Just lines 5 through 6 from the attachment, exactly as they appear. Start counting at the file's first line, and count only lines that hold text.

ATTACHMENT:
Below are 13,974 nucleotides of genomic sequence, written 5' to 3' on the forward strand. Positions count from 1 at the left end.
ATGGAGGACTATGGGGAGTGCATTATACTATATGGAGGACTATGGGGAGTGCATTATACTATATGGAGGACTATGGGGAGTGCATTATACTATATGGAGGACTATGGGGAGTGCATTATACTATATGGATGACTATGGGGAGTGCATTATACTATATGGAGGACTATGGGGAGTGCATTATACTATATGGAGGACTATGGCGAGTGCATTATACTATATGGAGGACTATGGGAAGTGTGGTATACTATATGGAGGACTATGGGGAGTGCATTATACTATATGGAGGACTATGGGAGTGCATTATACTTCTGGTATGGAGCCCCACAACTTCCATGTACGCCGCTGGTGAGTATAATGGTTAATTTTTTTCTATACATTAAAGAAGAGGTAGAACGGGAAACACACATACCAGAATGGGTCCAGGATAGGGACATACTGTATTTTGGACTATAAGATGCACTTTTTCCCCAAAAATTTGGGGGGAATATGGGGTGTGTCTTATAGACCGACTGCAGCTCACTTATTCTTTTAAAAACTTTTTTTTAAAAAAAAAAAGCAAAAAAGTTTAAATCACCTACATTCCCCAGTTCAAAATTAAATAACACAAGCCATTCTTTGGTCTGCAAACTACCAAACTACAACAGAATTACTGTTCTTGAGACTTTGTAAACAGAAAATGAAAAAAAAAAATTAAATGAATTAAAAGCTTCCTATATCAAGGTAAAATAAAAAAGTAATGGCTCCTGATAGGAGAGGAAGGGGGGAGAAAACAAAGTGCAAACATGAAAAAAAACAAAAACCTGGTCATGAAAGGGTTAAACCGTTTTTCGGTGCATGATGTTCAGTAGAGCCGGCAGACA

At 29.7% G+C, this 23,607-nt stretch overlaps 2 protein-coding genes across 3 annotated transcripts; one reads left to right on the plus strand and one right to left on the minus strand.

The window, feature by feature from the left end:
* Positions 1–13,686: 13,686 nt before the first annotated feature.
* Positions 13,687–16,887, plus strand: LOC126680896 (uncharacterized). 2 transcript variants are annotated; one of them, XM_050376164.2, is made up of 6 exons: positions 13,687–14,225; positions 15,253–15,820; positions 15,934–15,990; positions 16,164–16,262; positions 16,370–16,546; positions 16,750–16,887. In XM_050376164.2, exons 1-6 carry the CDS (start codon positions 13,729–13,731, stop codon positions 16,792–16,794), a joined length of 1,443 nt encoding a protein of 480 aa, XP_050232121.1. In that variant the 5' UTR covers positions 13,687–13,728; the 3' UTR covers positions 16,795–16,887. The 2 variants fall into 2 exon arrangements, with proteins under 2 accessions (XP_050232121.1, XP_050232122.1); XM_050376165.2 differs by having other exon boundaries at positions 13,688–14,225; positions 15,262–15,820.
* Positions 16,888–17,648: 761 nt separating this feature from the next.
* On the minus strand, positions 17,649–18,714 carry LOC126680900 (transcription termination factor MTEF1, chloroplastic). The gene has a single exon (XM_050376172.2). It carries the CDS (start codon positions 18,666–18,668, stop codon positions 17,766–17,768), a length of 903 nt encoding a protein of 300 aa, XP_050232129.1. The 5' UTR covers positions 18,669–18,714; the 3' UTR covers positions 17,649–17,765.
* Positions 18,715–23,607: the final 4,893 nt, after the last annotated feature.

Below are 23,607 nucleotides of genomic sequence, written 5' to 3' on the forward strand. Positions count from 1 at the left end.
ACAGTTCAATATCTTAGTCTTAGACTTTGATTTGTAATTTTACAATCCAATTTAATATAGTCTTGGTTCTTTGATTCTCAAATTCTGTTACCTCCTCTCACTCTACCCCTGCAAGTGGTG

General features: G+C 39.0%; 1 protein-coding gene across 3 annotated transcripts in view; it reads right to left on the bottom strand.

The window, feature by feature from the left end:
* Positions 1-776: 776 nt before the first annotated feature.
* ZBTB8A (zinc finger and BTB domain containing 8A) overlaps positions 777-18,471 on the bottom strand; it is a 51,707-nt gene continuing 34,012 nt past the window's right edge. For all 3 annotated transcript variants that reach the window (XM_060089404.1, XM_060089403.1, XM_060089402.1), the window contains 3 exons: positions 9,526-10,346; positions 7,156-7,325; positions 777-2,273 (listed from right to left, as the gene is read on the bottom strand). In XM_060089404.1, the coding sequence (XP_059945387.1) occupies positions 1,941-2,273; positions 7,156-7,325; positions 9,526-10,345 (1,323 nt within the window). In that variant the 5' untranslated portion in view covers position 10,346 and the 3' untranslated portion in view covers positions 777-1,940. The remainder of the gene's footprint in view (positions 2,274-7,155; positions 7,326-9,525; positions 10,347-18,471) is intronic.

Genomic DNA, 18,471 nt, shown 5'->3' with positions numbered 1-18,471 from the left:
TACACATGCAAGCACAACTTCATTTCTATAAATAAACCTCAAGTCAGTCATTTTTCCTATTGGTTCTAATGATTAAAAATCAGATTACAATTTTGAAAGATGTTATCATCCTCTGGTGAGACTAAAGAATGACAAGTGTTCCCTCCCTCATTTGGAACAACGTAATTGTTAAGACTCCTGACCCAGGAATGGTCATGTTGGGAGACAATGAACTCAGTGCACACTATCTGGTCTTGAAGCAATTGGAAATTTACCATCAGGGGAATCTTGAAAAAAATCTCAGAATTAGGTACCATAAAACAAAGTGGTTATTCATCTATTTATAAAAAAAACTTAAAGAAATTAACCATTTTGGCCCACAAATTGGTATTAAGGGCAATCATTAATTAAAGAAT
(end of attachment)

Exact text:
* Positions 1–13,686: 13,686 nt before the first annotated feature.
* Positions 13,687–16,887, plus strand: LOC126680896 (uncharacterized). 2 transcript variants are annotated; one of them, XM_050376164.2, is made up of 6 exons: positions 13,687–14,225; positions 15,253–15,820; positions 15,934–15,990; positions 16,164–16,262; positions 16,370–16,546; positions 16,750–16,887. In XM_050376164.2, exons 1-6 carry the CDS (start codon positions 13,729–13,731, stop codon positions 16,792–16,794), a joined length of 1,443 nt encoding a protein of 480 aa, XP_050232121.1. In that variant the 5' UTR covers positions 13,687–13,728; the 3' UTR covers positions 16,795–16,887. The 2 variants fall into 2 exon arrangements, with proteins under 2 accessions (XP_050232121.1, XP_050232122.1); XM_050376165.2 differs by having other exon boundaries at positions 13,688–14,225; positions 15,262–15,820.